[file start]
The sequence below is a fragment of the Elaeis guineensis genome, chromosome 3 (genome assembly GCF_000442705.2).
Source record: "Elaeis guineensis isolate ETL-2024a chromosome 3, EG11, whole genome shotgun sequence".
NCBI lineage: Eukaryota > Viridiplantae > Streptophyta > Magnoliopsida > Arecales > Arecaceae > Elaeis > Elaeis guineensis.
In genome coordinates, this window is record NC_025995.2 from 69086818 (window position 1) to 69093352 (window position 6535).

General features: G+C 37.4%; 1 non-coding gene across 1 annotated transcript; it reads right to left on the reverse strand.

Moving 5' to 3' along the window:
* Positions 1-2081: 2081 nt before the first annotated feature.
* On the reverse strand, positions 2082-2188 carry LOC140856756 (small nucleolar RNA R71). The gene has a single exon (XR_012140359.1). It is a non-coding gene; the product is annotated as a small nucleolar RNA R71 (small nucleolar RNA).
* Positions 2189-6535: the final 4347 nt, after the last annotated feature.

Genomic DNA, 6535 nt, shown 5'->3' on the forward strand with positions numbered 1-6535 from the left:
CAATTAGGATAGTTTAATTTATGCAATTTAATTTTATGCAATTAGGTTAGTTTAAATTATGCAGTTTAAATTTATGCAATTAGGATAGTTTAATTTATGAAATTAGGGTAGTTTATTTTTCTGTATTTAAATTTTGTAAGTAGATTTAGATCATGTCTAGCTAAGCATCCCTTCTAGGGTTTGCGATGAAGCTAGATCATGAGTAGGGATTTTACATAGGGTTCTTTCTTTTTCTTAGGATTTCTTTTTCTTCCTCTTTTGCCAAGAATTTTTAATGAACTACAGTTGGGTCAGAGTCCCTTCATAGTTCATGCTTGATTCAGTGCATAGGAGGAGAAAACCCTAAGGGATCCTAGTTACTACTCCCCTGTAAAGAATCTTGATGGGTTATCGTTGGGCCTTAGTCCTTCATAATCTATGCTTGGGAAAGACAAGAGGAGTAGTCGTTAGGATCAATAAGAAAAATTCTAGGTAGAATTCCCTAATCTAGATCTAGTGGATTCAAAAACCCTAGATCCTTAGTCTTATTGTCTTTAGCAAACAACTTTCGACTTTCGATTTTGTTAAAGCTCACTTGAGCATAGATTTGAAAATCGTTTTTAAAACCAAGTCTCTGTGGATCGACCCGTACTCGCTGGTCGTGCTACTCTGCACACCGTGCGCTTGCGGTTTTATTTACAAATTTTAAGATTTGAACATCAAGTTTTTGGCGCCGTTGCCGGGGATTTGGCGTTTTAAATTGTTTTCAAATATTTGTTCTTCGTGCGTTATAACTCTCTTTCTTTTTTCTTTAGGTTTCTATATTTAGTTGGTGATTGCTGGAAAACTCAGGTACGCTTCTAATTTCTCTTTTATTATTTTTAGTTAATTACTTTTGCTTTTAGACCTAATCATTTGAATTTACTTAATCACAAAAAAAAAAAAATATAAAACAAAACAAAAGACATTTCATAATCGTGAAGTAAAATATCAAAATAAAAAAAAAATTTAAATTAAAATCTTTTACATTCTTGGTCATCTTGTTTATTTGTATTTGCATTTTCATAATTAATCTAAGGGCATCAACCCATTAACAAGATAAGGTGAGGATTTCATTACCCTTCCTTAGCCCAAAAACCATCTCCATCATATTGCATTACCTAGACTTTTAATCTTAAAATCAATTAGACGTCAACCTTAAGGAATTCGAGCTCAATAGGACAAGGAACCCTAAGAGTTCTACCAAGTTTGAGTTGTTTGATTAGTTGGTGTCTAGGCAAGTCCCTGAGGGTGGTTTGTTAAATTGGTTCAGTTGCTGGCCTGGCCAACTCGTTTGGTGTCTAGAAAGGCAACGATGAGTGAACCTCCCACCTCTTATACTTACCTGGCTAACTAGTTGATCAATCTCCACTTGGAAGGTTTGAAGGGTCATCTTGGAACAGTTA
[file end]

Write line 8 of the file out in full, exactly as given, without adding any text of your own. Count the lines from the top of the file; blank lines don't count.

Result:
* On the reverse strand, positions 2082-2188 carry LOC140856756 (small nucleolar RNA R71). The gene has a single exon (XR_012140359.1). It is a non-coding gene; the product is annotated as a small nucleolar RNA R71 (small nucleolar RNA).